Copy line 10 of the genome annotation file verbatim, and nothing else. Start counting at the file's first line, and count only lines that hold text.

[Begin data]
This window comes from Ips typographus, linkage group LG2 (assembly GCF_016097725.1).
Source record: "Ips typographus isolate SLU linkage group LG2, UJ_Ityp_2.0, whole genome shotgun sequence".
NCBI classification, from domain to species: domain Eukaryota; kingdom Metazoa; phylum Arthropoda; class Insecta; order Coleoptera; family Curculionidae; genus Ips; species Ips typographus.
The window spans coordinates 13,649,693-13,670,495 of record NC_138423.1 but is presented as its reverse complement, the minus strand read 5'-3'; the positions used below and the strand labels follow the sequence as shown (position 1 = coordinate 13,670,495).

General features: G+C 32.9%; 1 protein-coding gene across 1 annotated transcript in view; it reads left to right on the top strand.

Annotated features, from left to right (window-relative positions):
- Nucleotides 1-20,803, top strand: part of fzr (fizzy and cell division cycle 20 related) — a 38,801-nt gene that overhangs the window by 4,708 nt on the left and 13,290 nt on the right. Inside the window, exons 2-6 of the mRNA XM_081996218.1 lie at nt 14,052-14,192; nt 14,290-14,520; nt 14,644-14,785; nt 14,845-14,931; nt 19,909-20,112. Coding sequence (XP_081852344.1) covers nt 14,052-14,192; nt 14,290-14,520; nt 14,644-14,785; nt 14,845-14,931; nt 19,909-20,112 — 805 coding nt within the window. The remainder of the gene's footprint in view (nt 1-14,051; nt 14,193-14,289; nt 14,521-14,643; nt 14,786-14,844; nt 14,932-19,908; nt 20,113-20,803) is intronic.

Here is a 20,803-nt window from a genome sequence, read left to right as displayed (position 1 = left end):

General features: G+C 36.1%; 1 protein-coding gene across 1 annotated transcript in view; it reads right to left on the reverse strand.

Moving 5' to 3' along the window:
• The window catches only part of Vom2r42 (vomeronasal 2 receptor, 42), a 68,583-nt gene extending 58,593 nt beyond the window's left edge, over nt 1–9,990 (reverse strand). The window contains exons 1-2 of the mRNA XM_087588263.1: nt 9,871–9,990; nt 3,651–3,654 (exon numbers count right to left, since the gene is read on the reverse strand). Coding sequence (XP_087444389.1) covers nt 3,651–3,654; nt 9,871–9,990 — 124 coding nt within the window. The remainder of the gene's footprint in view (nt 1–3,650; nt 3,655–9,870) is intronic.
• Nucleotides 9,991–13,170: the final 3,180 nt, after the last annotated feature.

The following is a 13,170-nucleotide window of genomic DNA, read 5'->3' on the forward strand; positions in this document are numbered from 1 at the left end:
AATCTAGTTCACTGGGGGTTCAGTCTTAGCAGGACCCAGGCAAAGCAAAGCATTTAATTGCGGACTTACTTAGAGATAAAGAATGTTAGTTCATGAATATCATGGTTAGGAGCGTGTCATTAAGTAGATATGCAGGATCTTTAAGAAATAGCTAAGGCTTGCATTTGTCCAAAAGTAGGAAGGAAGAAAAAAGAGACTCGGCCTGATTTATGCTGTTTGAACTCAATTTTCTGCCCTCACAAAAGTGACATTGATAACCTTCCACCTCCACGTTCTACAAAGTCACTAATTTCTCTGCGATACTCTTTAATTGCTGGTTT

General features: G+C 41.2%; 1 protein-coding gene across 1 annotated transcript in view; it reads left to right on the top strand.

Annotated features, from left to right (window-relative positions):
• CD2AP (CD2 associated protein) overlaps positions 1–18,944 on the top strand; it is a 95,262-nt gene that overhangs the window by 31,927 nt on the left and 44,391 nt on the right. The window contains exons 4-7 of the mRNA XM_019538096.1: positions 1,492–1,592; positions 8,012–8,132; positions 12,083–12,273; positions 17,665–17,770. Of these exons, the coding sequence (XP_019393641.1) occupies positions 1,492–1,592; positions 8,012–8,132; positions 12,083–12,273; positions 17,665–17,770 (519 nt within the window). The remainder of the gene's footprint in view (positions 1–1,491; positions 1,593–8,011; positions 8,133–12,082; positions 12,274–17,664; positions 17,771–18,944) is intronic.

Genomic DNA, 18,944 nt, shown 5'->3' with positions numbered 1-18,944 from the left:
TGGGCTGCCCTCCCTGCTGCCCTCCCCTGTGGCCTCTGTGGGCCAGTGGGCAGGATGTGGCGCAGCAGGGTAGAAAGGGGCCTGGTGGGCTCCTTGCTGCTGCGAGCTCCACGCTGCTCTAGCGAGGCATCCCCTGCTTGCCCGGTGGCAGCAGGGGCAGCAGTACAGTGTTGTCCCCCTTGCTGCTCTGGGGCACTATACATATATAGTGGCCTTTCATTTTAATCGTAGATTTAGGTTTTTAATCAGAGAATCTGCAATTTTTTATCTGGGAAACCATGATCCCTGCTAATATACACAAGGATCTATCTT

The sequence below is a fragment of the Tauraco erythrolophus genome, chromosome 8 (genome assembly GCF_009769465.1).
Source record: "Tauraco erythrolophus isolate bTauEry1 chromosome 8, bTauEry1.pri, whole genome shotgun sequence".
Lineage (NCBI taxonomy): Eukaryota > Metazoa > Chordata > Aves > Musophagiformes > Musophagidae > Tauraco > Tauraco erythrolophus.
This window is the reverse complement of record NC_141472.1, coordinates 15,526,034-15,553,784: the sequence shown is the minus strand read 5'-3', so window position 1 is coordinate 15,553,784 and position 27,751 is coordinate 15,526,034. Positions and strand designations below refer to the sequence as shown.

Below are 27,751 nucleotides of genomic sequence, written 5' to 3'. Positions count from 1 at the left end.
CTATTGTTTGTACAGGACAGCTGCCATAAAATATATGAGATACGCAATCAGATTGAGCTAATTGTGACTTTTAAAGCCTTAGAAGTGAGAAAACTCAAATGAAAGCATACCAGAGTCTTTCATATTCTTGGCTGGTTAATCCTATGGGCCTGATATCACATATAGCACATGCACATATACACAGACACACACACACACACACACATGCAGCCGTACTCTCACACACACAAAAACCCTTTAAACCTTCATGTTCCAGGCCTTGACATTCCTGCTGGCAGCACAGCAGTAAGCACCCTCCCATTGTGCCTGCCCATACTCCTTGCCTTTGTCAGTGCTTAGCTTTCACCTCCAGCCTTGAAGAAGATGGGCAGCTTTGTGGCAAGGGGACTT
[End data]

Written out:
Moving 5' to 3' along the window: